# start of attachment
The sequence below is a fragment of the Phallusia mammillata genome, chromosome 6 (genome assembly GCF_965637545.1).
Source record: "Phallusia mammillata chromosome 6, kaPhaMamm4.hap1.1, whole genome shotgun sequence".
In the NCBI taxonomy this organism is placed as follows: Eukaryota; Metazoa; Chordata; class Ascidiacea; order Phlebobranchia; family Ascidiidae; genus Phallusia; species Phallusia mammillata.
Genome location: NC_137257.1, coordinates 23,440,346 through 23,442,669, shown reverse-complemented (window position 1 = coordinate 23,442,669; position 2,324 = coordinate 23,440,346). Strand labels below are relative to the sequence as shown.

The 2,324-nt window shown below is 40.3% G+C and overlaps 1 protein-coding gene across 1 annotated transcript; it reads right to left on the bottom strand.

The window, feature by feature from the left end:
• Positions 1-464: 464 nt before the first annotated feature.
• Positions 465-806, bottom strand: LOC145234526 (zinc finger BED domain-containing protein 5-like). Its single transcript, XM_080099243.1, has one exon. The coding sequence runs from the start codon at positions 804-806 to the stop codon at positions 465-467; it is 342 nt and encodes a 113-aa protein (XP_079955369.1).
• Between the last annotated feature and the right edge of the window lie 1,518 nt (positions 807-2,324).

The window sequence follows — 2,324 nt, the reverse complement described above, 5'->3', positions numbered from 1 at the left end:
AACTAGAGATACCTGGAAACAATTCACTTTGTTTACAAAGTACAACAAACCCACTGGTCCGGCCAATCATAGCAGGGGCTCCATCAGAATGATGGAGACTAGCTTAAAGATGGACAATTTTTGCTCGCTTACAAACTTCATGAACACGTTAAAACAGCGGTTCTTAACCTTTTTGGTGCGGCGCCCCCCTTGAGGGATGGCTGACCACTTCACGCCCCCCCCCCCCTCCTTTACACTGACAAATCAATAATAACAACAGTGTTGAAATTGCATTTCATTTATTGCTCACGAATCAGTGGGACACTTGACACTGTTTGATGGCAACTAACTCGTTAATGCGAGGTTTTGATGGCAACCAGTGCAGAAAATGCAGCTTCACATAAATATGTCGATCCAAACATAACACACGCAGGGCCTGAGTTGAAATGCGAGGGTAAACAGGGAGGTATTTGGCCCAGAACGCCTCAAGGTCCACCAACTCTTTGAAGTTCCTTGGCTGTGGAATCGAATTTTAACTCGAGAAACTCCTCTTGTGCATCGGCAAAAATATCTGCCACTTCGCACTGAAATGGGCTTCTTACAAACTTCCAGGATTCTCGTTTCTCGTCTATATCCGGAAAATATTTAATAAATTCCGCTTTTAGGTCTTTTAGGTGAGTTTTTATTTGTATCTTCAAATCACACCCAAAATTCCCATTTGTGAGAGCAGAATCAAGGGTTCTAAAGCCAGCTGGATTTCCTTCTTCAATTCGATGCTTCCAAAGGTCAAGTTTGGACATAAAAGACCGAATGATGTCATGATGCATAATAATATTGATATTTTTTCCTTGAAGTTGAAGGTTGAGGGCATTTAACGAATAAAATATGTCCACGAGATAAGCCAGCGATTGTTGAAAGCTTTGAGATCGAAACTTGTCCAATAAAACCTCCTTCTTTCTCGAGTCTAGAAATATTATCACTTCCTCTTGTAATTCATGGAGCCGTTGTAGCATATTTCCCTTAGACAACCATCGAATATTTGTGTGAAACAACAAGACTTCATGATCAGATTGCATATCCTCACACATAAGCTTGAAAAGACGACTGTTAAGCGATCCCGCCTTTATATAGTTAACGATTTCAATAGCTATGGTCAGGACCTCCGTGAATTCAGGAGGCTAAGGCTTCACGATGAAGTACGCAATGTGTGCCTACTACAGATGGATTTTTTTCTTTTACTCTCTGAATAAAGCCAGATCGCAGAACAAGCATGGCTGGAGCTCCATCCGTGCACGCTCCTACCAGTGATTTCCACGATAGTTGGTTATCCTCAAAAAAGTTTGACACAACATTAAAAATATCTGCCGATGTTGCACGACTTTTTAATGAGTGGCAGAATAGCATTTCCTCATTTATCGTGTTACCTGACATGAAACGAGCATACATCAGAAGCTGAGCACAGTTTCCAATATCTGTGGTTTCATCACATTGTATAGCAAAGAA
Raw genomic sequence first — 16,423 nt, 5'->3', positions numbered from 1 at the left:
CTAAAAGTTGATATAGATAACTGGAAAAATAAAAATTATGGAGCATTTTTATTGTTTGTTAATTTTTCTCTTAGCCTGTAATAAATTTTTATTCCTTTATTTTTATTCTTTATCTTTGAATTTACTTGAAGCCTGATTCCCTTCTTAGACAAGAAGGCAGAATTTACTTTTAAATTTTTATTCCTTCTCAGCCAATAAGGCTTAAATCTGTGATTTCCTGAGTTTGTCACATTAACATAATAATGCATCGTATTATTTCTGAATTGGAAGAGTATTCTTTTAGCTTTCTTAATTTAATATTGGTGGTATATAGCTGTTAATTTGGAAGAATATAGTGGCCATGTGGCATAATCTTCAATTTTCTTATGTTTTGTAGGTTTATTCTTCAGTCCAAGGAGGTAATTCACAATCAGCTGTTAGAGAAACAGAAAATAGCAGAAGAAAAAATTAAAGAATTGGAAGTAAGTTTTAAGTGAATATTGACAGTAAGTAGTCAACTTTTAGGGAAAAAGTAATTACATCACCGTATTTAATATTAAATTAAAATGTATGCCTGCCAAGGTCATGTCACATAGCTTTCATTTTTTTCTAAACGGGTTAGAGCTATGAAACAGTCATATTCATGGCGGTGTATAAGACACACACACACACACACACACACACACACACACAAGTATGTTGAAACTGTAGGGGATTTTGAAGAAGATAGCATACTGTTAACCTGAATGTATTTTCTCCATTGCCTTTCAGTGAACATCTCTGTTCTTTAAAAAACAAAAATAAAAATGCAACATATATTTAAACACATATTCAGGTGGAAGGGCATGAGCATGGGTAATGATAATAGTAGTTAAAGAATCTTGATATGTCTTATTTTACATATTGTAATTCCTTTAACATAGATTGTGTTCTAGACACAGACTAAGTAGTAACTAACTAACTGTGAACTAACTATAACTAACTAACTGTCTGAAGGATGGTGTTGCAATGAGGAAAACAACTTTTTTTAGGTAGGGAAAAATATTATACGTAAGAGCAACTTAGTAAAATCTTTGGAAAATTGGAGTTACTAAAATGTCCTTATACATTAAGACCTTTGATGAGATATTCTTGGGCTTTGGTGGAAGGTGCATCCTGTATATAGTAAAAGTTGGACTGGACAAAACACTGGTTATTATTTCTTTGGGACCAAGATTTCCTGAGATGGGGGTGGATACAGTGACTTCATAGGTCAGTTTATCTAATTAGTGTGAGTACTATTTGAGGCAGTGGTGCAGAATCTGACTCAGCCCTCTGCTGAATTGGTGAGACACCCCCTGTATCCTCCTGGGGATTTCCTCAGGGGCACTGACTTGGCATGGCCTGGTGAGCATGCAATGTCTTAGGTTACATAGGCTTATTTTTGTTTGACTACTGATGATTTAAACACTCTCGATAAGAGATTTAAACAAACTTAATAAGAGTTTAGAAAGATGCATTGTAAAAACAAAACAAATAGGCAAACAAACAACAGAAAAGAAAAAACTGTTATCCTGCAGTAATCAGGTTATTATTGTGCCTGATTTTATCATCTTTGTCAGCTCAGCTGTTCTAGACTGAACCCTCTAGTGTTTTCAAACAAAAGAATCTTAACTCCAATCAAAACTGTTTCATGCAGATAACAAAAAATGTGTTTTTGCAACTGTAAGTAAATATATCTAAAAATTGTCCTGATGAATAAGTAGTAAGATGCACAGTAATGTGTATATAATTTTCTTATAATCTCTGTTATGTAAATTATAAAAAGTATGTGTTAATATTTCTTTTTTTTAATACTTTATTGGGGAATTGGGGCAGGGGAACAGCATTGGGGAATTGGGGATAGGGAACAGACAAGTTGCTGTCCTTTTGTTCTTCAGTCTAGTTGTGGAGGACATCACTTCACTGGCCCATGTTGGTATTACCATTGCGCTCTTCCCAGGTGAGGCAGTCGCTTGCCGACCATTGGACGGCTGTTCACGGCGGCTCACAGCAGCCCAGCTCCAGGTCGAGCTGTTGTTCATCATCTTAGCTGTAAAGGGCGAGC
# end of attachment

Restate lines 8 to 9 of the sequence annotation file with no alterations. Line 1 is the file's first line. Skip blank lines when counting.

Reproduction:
• Positions 465-806, bottom strand: LOC145234526 (zinc finger BED domain-containing protein 5-like). Its single transcript, XM_080099243.1, has one exon. The coding sequence runs from the start codon at positions 804-806 to the stop codon at positions 465-467; it is 342 nt and encodes a 113-aa protein (XP_079955369.1).
• Between the last annotated feature and the right edge of the window lie 1,518 nt (positions 807-2,324).